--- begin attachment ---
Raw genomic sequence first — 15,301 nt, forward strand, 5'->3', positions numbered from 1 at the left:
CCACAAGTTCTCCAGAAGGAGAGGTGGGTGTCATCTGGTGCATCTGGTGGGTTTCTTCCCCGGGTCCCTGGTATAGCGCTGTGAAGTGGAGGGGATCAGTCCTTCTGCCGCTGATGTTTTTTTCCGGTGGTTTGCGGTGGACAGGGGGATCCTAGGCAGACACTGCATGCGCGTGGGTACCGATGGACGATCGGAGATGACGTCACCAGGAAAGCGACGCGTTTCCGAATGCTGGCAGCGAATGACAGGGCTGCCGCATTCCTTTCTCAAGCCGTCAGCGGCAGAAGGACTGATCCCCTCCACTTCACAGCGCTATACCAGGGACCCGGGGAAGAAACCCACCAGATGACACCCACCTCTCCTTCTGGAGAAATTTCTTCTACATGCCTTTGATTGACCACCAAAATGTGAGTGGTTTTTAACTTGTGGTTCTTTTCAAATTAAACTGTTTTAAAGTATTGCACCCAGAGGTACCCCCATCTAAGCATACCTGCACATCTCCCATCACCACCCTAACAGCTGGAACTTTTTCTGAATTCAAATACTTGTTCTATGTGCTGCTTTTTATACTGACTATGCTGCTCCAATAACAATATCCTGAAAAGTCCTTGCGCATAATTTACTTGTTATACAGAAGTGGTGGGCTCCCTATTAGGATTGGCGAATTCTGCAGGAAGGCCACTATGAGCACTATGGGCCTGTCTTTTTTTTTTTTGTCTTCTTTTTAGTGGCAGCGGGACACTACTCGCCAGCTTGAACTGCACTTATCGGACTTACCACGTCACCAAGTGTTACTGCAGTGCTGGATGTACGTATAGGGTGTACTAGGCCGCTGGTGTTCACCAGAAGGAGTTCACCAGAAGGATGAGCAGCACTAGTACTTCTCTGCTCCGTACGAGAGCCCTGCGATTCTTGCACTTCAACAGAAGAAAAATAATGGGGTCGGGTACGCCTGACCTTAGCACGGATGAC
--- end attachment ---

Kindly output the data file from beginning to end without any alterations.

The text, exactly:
Raw genomic sequence first — 15,301 nt, forward strand, 5'->3', positions numbered from 1 at the left:
CCACAAGTTCTCCAGAAGGAGAGGTGGGTGTCATCTGGTGCATCTGGTGGGTTTCTTCCCCGGGTCCCTGGTATAGCGCTGTGAAGTGGAGGGGATCAGTCCTTCTGCCGCTGATGTTTTTTTCCGGTGGTTTGCGGTGGACAGGGGGATCCTAGGCAGACACTGCATGCGCGTGGGTACCGATGGACGATCGGAGATGACGTCACCAGGAAAGCGACGCGTTTCCGAATGCTGGCAGCGAATGACAGGGCTGCCGCATTCCTTTCTCAAGCCGTCAGCGGCAGAAGGACTGATCCCCTCCACTTCACAGCGCTATACCAGGGACCCGGGGAAGAAACCCACCAGATGACACCCACCTCTCCTTCTGGAGAAATTTCTTCTACATGCCTTTGATTGACCACCAAAATGTGAGTGGTTTTTAACTTGTGGTTCTTTTCAAATTAAACTGTTTTAAAGTATTGCACCCAGAGGTACCCCCATCTAAGCATACCTGCACATCTCCCATCACCACCCTAACAGCTGGAACTTTTTCTGAATTCAAATACTTGTTCTATGTGCTGCTTTTTATACTGACTATGCTGCTCCAATAACAATATCCTGAAAAGTCCTTGCGCATAATTTACTTGTTATACAGAAGTGGTGGGCTCCCTATTAGGATTGGCGAATTCTGCAGGAAGGCCACTATGAGCACTATGGGCCTGTCTTTTTTTTTTTTGTCTTCTTTTTAGTGGCAGCGGGACACTACTCGCCAGCTTGAACTGCACTTATCGGACTTACCACGTCACCAAGTGTTACTGCAGTGCTGGATGTACGTATAGGGTGTACTAGGCCGCTGGTGTTCACCAGAAGGAGTTCACCAGAAGGATGAGCAGCACTAGTACTTCTCTGCTCCGTACGAGAGCCCTGCGATTCTTGCACTTCAACAGAAGAAAAATAATGGGGTCGGGTACGCCTGACCTTAGCACGGATGAC